What It Was, Was Football

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"What It Was, Was Football"
Single by Andy Griffith
A-side What It Was, Was Football
B-side Romeo and Juliet
Released November 14, 1953 (1953-11-14)[1]
Recorded Chapel Hill, North Carolina
Genre Comedy
Label Colonial, Capitol Records

"What it Was, Was Football" is a monologue by comedian Andy Griffith. It was recorded in Raleigh, North Carolina for the Colonial Records label in 1953. Soon, Colonial had sold nearly 50,000 copies of the record and then sold the masters to Capitol Records. Capitol released the record in the same year, which soon had sold nearly 800,000 copies, and was instrumental in launching Griffith's career in television, stage, and film. The record is still one of the biggest-selling comedy records of all time.[2] On the original single, the monologue is credited to "Deacon Andy Griffith."[3]

The monologue is a description of a college football game, as seen by a naive country preacher who attends the game by accident and is entirely puzzled by it.

Griffith made an appearance on The Ed Sullivan Show in 1954, in large part due to the popularity of the record.[4]

"What it Was, Was Football" was printed in Mad magazine in 1958, with illustrations by artist George Woodbridge. Most of the text of the recording is printed verbatim with faithful renderings of Griffith's accent as heard on the recording; however, Griffith's original climactic description of "the awfullest fight that I have ever seen...in my life!" is moved to an earlier position in the printed version. Also, while the original recording makes no direct reference to a specific university as a setting for the game witnessed, the illustrations in the Mad version refer to both the Ivy League and University of Notre Dame. Due to licensing issues, this adaptation had to be omitted from the Totally MAD CD-ROM collection of the magazine's run.[5]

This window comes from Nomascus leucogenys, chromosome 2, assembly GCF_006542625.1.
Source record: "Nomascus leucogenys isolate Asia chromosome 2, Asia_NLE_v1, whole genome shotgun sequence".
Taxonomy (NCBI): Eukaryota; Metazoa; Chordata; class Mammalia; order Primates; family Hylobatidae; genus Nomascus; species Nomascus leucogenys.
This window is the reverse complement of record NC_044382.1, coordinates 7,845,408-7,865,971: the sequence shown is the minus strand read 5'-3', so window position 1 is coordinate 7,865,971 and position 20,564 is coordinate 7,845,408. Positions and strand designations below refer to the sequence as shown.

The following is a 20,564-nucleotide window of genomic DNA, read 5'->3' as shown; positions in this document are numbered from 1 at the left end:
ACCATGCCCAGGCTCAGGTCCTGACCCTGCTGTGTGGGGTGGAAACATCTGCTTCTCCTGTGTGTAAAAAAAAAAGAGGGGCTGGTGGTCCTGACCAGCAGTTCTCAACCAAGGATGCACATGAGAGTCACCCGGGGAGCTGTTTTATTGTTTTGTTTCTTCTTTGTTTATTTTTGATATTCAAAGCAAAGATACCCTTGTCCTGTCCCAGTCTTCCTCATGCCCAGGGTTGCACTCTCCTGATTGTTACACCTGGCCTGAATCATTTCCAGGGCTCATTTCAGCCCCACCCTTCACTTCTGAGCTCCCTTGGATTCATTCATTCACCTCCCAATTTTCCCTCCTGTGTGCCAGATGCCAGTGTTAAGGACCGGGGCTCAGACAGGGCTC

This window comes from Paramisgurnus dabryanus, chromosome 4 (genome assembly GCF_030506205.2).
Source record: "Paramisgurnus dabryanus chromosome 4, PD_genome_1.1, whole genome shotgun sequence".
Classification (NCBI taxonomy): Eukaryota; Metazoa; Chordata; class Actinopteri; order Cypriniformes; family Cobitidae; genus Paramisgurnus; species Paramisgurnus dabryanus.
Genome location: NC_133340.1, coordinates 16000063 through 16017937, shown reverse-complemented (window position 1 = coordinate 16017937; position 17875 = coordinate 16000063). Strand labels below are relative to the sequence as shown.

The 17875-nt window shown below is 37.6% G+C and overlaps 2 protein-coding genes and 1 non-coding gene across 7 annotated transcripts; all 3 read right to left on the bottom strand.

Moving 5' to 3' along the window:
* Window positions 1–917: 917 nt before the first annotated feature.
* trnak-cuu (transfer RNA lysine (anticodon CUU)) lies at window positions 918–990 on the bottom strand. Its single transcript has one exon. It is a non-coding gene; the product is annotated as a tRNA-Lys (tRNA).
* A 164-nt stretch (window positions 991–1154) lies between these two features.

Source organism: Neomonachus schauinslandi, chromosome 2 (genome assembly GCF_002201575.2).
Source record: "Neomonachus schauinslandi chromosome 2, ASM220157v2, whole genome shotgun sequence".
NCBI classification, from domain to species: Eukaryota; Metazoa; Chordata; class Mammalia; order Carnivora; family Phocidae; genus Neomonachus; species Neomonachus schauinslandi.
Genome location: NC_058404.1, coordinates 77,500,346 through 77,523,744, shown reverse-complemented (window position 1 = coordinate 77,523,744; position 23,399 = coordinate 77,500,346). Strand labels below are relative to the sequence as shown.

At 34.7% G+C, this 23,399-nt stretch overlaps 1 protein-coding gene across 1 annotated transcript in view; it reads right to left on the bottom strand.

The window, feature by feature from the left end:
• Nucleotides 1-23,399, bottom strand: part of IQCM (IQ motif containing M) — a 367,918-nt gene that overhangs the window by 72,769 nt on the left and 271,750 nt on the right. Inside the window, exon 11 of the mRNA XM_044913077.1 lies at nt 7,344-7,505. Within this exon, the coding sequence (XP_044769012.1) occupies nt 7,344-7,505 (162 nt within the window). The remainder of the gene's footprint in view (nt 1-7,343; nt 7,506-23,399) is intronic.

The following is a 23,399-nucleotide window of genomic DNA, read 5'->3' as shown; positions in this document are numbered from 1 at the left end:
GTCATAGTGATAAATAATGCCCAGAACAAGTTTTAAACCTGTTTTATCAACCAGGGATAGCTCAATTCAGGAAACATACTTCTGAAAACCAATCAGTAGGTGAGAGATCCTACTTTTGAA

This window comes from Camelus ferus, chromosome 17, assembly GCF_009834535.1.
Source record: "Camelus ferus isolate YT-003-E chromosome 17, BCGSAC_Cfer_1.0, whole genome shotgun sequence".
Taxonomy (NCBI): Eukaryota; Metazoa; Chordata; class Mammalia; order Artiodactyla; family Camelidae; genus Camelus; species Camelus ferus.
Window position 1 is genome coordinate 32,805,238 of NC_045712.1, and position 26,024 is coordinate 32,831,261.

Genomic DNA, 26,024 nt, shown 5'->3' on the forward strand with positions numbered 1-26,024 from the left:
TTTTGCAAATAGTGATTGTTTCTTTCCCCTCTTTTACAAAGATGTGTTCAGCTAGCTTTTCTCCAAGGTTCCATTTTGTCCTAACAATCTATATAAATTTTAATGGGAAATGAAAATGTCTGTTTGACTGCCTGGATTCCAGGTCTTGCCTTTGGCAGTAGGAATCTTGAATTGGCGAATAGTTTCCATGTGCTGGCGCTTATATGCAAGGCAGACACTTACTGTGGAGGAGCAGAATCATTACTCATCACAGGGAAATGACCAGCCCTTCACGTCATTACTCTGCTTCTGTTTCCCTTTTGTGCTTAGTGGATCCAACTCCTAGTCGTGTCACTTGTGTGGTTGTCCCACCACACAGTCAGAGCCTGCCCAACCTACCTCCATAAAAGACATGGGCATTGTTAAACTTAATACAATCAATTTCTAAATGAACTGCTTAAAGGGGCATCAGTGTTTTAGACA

In 1987, Andy Griffith made an appearance on The Tonight Show promoting his series, Matlock. During the interview, guest host Bill Cosby told Griffith that he had purchased Griffith's recording of "What it Was, Was Football". Cosby then told Griffith that he had performed it at school and received an A for his grade much to Griffith's surprise and delight.

In 1997, the monologue was made into a short film.[6]

The comic monologue was an updated version of a comic routine first recorded by Benny Rubin as "Feetball" for Brunswick Records in October of 1929. Unlike the Capitol version of the patter by Griffith, this was a very poor selling record and is very scarce today.

Label scan of 1929 Brunswick Records label


  1. ^ . UNC Libraries http://www2.lib.unc.edu/ncc/ref/unc/ncday/browse_results.html?year=1953&month=November.  Missing or empty |title= (help)
  2. ^ UNC University Library: Article by Patrick Winn
  3. ^ details for What It Was, Was Football - Deacon Andy Griffith
  4. ^ MBC Bio: Andy Griffith
  5. ^ the original article from madcoversite.com
  6. ^ What It Was, Was Football (1997)

External links[edit]